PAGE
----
In 2010, the Patriots went 14-2 with the sixth youngest team in the NFL – they aren’t in desperate need for very much.
That said, for the second consecutive year the Patriots failed to even win one postseason game so it’s not like they have everything figured out.
With four of the top 60 picks in the NFL draft, it seems likely the Patriots will address most of their needs by trying to replicate their 2010 draft success. If they decide to trade their way down the draft board (as they’ve become famous for doing,) they could look to add a few key free agents to address their needs.
Outside Linebacker/Defensive End
Want to take a stab at guessing the Patriots’ top four pass rushers in 2010? Go ahead, take a guess. Did you say: Mike Wright (+10.7), Rob Ninkovich (+5.7), Kyle Love (+2.0), and Dane Fletcher (+1.7)? Did you even get one of them? Doubt it. After losing Mike Wright – PFF’s top interior lineman in terms of Pass Rushing Productivity – to a head injury in week 11, the Patriots were left without a player whose pass rush rating ranked higher than 15th.
The Patriots’ inability to get to the passer with any regularity was one of the major reasons they were among the bottom three teams in terms of passing yards allowed per game. In fact, if not for stellar play from rookie Devin McCourty (7th best CB coverage rating) the Patriots may have challenged the Texans for the dubious distinction of being the worst pass defense team in the league. The point is, if you don’t have a player able to pressure the quarterback without having to send the blitz, then you give the quarterback too much time to find an open receiver. Moreover, if you’re forced to blitz to generate pressure then you’re giving the quarterback an opportunity to burn you by finding the openings left by blitzing defenders.
In their three losses, the Patriots pass rush (QB sacks + QB hits + QB Pressures) averaged 9.33, or about half as effective as in their wins 16.5.
The Patriots could look to one of their two first round picks to address their pass rushing woes, or to a couple of free agents. The best two available free agents “fits” for the Patriots are Cullen Jenkins and Manny Lawson. Jenkins amassed the second most QB disruptions of all 3-4 defensive ends and the 3-4 OLB Lawson seemed to find his groove last year as he generated more QB pressure on a per play basis then guys like Clay Matthews, James Harrison and Cameron Wake.
With the retiring of Stephen Neal (+4.8) and potential losses of both Matt Light (+6.4) and Logan Mankins (+19.9), the offensive line could possibly wind up being the Patriots biggest need.
The biggest loss of the group would certainly be Mankins who – despite missing the first 8 games of the season holding out – finished as the third highest rated guard in the NFL. Though Dan Connolly filled in well during Mankins’ absence, the impact Mankins makes when he is on the field is undeniable. All year Mankins only allowed 2 sacks and 6 pressures; Connoly allowed 2 sacks, 6 hits, and 19 pressures.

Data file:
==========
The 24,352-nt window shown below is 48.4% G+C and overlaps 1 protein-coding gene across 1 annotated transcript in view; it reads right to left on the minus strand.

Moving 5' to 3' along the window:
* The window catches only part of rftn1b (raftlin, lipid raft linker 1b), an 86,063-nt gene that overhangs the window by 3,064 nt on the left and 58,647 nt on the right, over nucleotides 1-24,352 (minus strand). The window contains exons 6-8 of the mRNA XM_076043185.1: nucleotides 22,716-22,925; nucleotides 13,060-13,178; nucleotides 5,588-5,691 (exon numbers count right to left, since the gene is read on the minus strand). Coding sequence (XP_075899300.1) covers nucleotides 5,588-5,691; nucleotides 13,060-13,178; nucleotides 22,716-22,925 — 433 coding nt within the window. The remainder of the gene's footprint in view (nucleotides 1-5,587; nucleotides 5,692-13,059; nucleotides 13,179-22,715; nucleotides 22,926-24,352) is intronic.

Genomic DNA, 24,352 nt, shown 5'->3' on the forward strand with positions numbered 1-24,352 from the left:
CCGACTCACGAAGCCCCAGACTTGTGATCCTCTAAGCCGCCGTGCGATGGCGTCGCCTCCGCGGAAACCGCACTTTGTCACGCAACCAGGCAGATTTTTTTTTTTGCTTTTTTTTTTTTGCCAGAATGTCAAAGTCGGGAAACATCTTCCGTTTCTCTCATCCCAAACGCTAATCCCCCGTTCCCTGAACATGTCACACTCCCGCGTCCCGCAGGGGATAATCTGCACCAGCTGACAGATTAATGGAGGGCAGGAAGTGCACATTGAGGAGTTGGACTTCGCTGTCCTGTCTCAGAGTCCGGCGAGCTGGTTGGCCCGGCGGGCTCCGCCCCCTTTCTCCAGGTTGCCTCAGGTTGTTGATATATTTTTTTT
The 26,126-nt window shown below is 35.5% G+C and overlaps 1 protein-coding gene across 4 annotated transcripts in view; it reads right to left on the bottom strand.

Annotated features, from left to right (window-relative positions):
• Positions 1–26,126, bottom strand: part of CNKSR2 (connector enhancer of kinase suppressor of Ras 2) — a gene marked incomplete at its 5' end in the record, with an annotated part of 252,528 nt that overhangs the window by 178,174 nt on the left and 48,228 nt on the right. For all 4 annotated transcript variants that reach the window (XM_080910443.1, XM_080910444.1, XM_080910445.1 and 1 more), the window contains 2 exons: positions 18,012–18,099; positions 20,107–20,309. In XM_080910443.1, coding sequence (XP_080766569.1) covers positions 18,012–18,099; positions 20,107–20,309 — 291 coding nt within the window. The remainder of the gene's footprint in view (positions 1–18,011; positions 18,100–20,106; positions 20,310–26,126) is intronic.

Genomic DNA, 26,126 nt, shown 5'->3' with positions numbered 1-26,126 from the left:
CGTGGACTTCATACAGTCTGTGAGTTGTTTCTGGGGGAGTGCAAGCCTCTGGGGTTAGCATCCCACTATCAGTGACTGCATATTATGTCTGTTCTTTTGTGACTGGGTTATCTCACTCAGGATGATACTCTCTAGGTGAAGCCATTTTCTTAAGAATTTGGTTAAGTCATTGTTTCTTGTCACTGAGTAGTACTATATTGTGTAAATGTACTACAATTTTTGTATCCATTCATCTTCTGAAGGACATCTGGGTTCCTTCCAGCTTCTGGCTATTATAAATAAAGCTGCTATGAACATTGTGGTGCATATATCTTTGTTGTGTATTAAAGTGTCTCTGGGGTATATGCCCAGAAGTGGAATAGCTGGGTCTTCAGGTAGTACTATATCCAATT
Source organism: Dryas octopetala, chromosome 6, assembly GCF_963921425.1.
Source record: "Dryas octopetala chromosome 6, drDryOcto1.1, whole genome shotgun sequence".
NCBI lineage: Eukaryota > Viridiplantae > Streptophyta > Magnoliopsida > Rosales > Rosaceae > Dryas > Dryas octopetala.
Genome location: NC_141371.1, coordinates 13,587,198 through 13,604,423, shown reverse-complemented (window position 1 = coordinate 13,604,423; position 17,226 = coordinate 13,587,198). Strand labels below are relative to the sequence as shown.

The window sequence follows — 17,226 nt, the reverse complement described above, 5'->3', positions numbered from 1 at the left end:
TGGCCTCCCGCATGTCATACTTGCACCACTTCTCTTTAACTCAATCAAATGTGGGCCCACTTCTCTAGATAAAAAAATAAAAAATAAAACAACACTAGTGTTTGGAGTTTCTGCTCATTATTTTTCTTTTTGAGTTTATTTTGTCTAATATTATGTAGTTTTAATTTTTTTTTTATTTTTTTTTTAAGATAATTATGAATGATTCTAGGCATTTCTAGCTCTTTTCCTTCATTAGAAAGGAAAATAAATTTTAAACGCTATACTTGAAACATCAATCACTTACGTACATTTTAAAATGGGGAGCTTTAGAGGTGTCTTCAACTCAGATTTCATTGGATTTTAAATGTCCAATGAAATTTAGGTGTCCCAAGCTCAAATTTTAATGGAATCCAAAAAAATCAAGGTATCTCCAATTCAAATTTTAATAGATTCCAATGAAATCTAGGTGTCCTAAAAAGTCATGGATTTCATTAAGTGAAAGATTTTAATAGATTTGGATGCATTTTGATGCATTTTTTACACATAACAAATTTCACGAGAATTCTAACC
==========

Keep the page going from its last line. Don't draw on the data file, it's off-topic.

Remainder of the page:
At 33 years-old, Matt Light may have reached the end of the line with the Patriots. If Light is to leave in free agency then the Patriots would likely slide Sebastian Vollmer (+6.1) over to the left side and not lose anything at all. The candidates to fill in for Vollmer on the right side are not nearly as proven. Quinn Ojinnaka and Mark LeVoir are the only other players on the Patriots roster who played any snaps at tackle in 2010…a whopping combined 105 snaps between them.
If Light and/or Mankins can’t come to an agreement, offensive line will be a position the Patriots will need to immediately address with draft picks or free agency.
…Unless of course the Patriots are content with Tom Brady going down for another season and seeing if Brian Hoyer can fill in as admirably as Matt Cassel did.
Though running back and wide receiver are more commonly discussed needs, ranking 25th in total defense screams “NEED!” louder than ranking 1st in offense. Though some of the blame can be attributed to lack of pass rush, the Patriots’ safety play was downright awful in 2010.
Other than Patrick Chung (+1.1) who is developing into a good run-stopping strong safety, the free safeties were certainly a liability. Brandon Merriweather (-10.1) consistently took bad angles to the ball. James Sanders (-5.3) played better than Merriweather for the most part, but a memorable game-saving interception of Peyton Manning overshadows his poor play over the course of the year.
Want to know the worst stat of all? The opposing QB rating when throwing at the Patriots’ safeties in coverage…93.7! In other words, a rating that is just better than Joe Flacco’s 93.6 rating for seventh best in all of football.
In what is reportedly a weak draft class of safeties, the Patriots may consider looking to free agency to address this concern. Considering their play in 2010, Michael Huff and Eric Weddle would be considerable upgrades at free safety. However, with a plethora of safeties still under contract it seems most likely the Patriots will cross their fingers and hope for a bounce back year from Merriweather.